Juneteenth, commemorating the date in 1865 when the last group of black slaves learned of their emancipation, was celebrated across the Triad in varied settings befitting the multiplicity of black life, both as a historic fact and contemporary reality in the 21st Century.

The unifying strand — both in the life of a Mandinka man named Abraham, who came to the Moravian settlement of Salem in the 18th Century as a slave, and the Black Lives Matter activists assembled on a sliver of land in Greensboro’s Glenwood neighborhood on Sunday — is the continual quest for liberation and dignity.

Likely born around 1730, Abraham was a Mandinka warrior who was captured during the slave wars in West Africa, transported in the harrowing trans-Atlantic crossing by European slave traders to a French colony in the Caribbean and then likely conveyed through Virginia before he was brought in captivity to Salem. As a convert to the Moravian faith, Abraham was required to write a memoir as a self-reported account of his life, historian Jon Sensbach explained, which is why his story survives.

Following the violent and dislocating trans-Atlantic journey known as the Middle Passage, many slaves tried to commit suicide, but others had to figure out what kind of life they would have in North America.

“He’s alone, he’s lost,” Sensbach told a refined group crammed into the James A. Gray Auditorium at the Old Salem Visitor Center for a white-tablecloth luncheon on June 16. “He doesn’t know anybody. He’s put to work in the tannery just up the street. He doesn’t speak German, which is what everybody speaks in this community.”

LaRue P. Cunningham
LaRue P. Cunningham

Sensbach, the author of A Separate Canaan: The Making of an Afro-Moravian World in North Carolina, 1763-1840, described Abraham as someone with “a rebellious spirit,” noting that he tried to escape Salem several times, staying away as long as three weeks. But in 1780, Abraham was baptized into the Moravian church, giving him spiritual, if not economic and social equality with whites. The tradeoff for membership in the Moravian community, which honored slaves’ marriages, was being one of only a handful of Africans in North Carolina, Sensbach said, compared to South Carolina, where thousands of slaves worked on plantations under grueling and oppressive conditions, but likely maintained a stronger cultural connection to Africa.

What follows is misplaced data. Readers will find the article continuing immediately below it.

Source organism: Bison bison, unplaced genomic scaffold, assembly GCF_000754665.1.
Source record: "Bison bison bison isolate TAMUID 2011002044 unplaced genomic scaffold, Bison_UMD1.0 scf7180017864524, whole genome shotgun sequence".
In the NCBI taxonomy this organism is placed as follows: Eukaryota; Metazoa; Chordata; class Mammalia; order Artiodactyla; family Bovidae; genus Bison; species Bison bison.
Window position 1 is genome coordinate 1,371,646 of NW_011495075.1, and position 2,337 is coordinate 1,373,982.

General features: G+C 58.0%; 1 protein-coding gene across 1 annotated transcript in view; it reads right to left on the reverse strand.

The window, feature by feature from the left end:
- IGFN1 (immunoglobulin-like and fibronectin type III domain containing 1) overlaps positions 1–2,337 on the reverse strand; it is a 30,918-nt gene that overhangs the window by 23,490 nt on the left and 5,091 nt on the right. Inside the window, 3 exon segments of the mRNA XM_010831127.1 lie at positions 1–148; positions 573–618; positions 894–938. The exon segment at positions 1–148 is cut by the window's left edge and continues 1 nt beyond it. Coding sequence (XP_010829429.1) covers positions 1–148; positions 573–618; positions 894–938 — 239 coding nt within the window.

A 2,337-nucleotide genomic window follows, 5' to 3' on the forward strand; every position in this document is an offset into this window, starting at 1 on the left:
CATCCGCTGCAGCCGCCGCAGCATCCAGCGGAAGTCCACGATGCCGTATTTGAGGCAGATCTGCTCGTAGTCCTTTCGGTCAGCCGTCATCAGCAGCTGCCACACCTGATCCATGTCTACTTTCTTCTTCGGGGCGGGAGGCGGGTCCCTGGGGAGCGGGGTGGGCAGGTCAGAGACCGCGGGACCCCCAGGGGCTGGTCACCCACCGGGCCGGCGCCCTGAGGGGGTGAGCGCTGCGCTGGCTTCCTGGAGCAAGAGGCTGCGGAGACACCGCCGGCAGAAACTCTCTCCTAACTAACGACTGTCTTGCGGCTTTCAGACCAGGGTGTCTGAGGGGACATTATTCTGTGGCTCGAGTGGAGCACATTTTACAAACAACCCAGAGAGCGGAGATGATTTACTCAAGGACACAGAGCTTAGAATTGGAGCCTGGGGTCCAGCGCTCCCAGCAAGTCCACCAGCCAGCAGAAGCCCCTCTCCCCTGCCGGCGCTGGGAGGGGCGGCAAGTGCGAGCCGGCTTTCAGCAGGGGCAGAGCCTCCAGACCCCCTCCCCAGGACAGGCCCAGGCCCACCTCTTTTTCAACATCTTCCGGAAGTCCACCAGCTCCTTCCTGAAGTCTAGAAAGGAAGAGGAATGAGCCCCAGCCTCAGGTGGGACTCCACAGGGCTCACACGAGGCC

Sharee Fowler
Sharee Fowler

The Juneteenth luncheon at Old Salem also carried the legacy of freedom forward by honoring two women, LaRue P. Cunningham, a retired teacher who has made upwards of a thousand dresses to send to Africa and the Caribbean, and Sharee Fowler, who works through the United Way as partnership director for Forsyth Promise, a network to promote cradle-to-career success for children in poor communities. The women received the St. Philips Cedric C. Rodney Unity Award, named after the church’s late pastor.

Cunningham is known for the saying, “I have not done my part until the whole is done,” Cedric Rodney’s widow, Mae, told the gathering.

Accepting her award, Fowler said the heirs of struggle are called to “be a cloud of witnesses,” and thanked her mentors and peers “who held me and loved me and held me to account when I misstepped and misspoke.”

The forward motion of liberation was even more apparent at the Juneteenth Jamboree, a gathering hosted by the Queer People of Color Collective on a half-acre sliver of land owned by Fahiym Hanna in Greensboro’s Glenwood neighborhood. Red, green and black streamers adorned a fence fashioned from salvaged children’s bikes at the entrance to the tract, dubbed the Land/Sun Flower Garden. A sound system ready to be enlisted into service was set up near a garden shed, and further back an L-shaped configuration of folding tables provided space for vendors’ wares — clothing, jewelry, poetry posters — and voter registration forms. An ice cream truck idled next to a pair of food trucks, while jump ropes, bubbles and rubber balls populated a table adjacent to a lemonade stand.

Dressed in a white, flowy blouse and pants, activist April Parker called the assembly together for an opening ceremony.

“Ain’t no power like the power of the people, ’cause the power of the people don’t stop,” the crowd chanted at Parker’s instigation.

“P-O-W-E-R,” they chanted. “We got the power because we are the collective.”

Parker and Byron Gladden, a candidate for Guilford County School Board, shared emcee duties, spotlighting black vendors and promoting black empowerment.

“Today we are celebrating,” Parker said. “Our people are free. We celebrate the date when those that were finally emancipated learned about their freedom. Because emancipation wasn’t something someone else did for us. Black people did it for themselves. Every day we come together in the spirit of black joy it is an act of resistance.”

She noted that the celebration could have been held in a park.

“This is on a free black man’s land — Fahiym Hanna,” Parker said. “Come back and nurture this space. Cultivate it.”